For as long as anyone can remember, petty theft was the theft of property valuing $400 or less. That made grand theft the theft of property valued at $400 or more. Of course back in the day, $400 was a lot of money. But it’s gotten to the point where if someone lifts a coat, shoes, or an iphone they could be hit with felony charges of grand theft. Governor Schwarzenegger signed a bill this month that boosts the dollar threshold, from $400 to $950. It’s about time.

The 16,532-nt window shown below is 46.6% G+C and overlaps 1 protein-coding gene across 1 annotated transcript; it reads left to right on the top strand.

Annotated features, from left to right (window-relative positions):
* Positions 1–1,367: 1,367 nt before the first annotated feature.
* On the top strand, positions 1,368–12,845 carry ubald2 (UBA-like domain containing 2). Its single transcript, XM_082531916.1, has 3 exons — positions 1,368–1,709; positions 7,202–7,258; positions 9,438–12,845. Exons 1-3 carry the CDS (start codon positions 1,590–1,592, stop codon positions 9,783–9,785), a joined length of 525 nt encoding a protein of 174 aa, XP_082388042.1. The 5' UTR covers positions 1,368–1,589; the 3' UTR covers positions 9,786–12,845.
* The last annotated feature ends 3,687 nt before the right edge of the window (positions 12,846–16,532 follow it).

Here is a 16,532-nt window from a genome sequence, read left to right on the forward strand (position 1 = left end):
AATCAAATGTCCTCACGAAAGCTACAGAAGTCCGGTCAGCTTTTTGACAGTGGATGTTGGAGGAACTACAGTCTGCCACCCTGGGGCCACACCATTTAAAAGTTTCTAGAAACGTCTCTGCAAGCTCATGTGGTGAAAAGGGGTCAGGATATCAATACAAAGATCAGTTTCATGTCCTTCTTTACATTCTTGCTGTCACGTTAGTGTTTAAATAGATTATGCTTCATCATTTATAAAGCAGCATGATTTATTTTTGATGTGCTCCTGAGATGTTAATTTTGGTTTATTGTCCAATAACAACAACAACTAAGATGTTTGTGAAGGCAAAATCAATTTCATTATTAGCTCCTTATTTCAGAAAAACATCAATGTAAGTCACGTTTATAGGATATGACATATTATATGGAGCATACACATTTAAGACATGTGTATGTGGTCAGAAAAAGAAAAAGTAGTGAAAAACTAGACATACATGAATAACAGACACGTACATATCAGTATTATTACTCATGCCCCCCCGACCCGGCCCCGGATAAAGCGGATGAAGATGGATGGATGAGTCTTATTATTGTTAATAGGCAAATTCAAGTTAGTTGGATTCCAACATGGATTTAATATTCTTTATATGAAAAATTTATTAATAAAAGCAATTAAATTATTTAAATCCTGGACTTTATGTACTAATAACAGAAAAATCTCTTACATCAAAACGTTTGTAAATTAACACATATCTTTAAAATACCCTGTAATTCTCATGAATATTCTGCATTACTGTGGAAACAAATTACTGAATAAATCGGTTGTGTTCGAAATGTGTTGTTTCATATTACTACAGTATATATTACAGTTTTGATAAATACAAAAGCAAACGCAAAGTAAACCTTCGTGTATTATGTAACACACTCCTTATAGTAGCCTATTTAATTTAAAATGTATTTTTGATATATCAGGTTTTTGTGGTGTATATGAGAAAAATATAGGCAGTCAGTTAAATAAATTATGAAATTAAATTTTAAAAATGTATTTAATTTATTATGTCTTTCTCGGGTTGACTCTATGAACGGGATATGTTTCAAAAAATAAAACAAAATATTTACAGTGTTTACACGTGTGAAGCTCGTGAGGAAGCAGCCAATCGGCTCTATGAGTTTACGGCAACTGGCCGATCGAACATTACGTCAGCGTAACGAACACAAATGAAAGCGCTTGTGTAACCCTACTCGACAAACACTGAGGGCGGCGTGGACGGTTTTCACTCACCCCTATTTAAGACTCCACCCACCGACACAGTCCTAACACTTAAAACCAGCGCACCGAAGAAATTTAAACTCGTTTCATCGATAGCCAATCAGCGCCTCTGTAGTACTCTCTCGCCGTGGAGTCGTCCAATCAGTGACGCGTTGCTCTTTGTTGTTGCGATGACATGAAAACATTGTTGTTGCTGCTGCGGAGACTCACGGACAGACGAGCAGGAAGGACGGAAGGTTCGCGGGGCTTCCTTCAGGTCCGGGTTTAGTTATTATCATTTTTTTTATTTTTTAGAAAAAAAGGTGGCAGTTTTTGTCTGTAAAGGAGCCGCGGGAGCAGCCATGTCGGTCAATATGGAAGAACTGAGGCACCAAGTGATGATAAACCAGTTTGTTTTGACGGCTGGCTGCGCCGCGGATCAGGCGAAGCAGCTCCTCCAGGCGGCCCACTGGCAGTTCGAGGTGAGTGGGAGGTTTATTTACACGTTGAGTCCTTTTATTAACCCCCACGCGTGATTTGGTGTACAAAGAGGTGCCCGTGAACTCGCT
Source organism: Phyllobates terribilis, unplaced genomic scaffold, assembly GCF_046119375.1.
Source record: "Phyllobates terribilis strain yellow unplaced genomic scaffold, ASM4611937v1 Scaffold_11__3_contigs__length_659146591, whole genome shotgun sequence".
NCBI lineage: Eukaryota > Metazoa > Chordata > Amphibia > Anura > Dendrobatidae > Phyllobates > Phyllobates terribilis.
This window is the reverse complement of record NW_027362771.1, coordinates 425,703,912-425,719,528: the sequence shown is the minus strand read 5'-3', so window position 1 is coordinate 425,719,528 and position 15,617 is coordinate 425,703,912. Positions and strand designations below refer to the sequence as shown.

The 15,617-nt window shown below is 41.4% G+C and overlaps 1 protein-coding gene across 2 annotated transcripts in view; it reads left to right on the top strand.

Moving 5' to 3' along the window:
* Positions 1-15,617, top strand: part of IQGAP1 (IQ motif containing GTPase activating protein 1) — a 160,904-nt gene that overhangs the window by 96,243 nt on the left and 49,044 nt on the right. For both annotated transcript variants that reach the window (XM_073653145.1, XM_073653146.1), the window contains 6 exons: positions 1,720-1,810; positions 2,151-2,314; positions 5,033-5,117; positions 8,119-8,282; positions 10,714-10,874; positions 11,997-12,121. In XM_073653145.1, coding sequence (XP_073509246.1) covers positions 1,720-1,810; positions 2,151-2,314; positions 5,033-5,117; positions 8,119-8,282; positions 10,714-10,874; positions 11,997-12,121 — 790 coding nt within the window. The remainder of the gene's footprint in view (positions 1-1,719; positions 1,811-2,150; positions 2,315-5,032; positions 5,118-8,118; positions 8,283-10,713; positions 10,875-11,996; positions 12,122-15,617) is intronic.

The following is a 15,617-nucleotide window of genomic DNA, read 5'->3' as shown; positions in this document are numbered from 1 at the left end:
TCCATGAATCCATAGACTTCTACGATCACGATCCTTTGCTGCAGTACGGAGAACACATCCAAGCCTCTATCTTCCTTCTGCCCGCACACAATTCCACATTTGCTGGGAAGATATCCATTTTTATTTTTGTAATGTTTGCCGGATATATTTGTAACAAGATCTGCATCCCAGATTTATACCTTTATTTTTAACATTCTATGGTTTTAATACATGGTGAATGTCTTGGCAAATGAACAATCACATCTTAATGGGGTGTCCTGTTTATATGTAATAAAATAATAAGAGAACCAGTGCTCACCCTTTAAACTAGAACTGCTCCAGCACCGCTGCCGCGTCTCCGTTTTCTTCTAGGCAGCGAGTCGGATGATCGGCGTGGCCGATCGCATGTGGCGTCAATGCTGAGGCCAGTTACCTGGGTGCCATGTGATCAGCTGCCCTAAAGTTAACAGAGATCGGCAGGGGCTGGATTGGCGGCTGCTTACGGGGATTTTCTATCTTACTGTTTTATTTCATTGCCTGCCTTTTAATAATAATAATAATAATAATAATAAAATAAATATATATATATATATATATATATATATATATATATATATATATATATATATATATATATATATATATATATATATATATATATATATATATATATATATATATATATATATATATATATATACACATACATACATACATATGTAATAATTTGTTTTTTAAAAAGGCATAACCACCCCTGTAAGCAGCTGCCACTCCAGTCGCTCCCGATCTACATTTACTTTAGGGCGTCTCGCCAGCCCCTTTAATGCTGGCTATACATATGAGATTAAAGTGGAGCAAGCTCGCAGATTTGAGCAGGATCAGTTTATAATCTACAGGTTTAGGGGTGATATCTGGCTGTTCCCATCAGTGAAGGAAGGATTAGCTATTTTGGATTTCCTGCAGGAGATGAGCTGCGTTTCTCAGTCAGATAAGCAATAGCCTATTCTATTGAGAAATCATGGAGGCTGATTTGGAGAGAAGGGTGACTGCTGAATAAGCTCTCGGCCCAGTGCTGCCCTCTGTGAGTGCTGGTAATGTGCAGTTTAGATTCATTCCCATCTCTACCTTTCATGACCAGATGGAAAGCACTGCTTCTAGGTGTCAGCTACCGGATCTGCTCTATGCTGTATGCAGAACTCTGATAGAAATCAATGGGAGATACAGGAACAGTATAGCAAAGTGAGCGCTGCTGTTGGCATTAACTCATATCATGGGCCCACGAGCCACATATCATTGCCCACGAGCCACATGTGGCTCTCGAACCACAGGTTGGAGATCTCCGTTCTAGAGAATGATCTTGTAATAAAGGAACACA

Similarly petty theft with a prior – a felony offense – could be charged if a shoplifter has any petty theft prior. But last month a little-known provision of Chelsea’s Law beefs up the requirements for petty theft with a prior. To be charged with that crime, an accused must have three prior convictions for petty theft. Chelsea’s Law, named after Chelsea King, a 17-year-old girl who was raped and murdered by a convicted sex offender, mandates life in prison without parole for persons convicted of violent sex crimes against children with aggravating factors present.